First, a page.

California’s Assembly passed limits on long-term bonds that have saddled school districts with debt of as much as 10 times the principal after financing new classrooms in years of slumping property values.
California was forced to raise yields on some longer bond maturities to complete a $2.1 billion general-obligation sale, the state’s first debt offering since Standard & Poor’s boosted its credit-rating in January.
California took orders from individual investors for almost a third of $2.2 billion of general-obligation bonds in the first day they were offered, with a preliminary yield of 2.54 percent on 10-year securities, the treasurer’s office said.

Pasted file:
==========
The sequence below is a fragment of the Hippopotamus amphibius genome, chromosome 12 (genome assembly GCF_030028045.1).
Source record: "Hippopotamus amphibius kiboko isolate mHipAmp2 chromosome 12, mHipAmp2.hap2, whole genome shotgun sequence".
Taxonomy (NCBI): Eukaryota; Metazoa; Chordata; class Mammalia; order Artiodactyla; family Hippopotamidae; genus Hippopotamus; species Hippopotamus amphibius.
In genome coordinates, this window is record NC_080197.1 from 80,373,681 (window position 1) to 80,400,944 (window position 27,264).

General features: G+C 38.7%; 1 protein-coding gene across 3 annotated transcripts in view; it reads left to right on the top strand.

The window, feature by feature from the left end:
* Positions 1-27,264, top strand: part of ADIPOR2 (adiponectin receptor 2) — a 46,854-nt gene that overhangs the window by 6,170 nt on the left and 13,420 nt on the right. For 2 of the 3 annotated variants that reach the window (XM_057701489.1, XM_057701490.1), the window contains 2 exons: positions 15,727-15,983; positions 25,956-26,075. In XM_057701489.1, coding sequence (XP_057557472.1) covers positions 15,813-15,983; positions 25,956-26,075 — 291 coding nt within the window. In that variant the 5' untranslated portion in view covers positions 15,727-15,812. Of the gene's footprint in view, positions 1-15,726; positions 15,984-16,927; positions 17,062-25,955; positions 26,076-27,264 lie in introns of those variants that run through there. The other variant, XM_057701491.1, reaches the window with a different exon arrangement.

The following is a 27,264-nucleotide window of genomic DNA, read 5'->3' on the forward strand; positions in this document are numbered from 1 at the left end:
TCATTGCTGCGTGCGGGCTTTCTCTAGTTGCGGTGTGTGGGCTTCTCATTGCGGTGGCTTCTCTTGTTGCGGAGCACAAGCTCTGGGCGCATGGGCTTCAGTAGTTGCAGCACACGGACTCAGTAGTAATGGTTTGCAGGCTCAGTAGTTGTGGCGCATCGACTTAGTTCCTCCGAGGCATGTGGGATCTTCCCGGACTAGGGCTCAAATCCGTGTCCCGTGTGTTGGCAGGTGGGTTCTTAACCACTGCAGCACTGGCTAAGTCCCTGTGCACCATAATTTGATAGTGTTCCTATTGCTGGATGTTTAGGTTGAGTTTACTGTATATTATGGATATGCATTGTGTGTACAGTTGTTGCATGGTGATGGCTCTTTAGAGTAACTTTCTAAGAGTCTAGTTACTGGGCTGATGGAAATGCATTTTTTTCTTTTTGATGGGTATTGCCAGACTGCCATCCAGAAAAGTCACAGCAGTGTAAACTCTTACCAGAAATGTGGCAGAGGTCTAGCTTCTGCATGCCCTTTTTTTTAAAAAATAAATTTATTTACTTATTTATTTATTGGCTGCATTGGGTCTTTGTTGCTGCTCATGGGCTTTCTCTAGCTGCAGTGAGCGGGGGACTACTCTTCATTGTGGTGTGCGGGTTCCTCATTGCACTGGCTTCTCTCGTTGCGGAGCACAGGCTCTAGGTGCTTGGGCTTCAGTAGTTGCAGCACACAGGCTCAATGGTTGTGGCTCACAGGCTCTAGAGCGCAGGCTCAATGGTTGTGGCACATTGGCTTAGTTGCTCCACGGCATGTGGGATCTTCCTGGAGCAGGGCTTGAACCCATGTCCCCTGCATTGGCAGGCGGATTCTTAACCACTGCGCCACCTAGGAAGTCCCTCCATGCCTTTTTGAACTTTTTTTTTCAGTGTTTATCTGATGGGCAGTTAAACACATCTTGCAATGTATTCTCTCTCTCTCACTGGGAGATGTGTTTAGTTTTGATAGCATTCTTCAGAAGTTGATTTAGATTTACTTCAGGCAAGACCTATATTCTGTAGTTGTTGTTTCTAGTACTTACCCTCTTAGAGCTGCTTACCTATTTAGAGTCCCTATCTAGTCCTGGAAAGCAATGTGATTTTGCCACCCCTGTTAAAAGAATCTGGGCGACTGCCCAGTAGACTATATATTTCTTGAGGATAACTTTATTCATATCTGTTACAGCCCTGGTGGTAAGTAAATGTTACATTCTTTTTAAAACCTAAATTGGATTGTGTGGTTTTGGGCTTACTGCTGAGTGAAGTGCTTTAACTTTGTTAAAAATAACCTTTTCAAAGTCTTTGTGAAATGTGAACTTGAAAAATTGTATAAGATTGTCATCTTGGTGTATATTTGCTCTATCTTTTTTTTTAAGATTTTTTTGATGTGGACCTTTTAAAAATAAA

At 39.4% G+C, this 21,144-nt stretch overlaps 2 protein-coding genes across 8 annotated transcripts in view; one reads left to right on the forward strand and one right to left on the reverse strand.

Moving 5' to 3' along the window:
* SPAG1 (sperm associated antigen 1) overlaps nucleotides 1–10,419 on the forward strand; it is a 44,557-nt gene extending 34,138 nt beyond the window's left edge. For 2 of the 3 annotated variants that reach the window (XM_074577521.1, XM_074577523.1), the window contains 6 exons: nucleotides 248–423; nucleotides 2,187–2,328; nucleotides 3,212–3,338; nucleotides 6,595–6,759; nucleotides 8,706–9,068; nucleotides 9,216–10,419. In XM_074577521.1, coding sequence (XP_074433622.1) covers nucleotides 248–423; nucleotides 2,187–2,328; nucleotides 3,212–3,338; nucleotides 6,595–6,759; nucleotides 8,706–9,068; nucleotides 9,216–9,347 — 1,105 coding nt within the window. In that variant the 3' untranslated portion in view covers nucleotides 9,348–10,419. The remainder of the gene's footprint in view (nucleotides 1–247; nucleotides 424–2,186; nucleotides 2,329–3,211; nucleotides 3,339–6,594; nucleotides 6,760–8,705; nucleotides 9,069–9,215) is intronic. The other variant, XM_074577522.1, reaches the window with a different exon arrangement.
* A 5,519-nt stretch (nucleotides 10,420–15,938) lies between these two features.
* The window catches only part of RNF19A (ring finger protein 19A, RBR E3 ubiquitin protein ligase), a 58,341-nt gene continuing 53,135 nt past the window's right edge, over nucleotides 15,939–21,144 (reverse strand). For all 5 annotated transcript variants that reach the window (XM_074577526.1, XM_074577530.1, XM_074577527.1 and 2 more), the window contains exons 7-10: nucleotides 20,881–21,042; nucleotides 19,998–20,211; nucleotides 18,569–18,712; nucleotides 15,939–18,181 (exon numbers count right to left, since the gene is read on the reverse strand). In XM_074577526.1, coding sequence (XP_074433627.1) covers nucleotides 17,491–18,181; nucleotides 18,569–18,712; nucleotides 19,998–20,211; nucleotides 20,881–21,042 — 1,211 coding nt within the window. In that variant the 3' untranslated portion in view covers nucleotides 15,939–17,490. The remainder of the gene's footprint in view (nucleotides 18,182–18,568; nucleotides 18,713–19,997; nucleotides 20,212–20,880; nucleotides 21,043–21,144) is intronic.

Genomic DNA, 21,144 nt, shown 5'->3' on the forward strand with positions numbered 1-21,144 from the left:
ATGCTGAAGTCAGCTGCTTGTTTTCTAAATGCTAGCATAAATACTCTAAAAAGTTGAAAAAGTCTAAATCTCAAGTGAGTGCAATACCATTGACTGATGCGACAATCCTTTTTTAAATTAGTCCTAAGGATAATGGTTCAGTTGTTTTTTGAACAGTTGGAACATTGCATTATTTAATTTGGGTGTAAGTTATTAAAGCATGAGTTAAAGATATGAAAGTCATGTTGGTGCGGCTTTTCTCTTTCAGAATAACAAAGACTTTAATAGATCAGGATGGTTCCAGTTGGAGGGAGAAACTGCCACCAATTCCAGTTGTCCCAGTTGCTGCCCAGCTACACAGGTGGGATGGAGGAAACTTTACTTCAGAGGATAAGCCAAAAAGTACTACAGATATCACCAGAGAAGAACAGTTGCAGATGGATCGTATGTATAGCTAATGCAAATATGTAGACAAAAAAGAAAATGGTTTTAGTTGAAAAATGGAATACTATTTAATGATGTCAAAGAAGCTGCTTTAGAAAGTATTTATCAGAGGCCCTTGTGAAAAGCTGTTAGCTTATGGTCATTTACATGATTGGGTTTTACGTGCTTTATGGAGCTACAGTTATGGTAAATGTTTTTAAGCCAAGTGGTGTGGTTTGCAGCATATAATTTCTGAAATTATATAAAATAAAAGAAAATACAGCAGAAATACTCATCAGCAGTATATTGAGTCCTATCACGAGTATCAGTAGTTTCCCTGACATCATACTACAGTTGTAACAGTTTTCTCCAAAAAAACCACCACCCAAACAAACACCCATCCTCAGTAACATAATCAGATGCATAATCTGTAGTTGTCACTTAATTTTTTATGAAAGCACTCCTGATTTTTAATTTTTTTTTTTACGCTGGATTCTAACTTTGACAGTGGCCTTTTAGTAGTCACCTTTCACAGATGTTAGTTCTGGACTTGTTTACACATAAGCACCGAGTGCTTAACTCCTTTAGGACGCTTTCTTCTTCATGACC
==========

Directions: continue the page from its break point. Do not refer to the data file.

Morgan Stanley and Citigroup Inc., criticized by California for arranging investment bets against state bonds, pitched Treasurer Bill Lockyer on ideas for legislation to sell $25 “minibonds” to expand sales to individuals, records from his office show.
Only eight months ago, Bill Lockyer was the envy of California politicians. Undefeated in 39 years as assemblyman, senate leader, attorney general and treasurer, the Democrat won 5.4 million votes in his 2010 re-election, more than any other state official in the U.S.